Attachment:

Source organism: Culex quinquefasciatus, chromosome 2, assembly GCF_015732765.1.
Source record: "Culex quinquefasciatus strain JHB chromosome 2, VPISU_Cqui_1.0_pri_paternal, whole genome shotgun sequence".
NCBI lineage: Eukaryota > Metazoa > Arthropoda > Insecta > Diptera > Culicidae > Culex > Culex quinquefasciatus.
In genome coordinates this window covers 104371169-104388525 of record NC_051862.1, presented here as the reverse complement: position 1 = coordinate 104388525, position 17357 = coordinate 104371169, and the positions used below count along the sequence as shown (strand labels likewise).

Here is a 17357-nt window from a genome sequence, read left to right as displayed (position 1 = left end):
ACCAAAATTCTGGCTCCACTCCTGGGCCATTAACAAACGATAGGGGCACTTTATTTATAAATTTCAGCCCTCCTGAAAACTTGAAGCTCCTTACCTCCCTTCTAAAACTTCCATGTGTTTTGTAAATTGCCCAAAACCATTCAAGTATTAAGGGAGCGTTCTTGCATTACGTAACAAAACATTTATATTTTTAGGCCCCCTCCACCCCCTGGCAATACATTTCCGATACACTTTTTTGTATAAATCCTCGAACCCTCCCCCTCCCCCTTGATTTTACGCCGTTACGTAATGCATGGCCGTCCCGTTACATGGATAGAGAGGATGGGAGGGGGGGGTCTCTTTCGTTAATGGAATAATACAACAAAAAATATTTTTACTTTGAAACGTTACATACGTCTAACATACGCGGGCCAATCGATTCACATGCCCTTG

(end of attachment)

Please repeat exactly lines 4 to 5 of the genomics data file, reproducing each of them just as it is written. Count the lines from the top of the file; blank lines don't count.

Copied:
In genome coordinates this window covers 104371169-104388525 of record NC_051862.1, presented here as the reverse complement: position 1 = coordinate 104388525, position 17357 = coordinate 104371169, and the positions used below count along the sequence as shown (strand labels likewise).

Here is a 17357-nt window from a genome sequence, read left to right as displayed (position 1 = left end):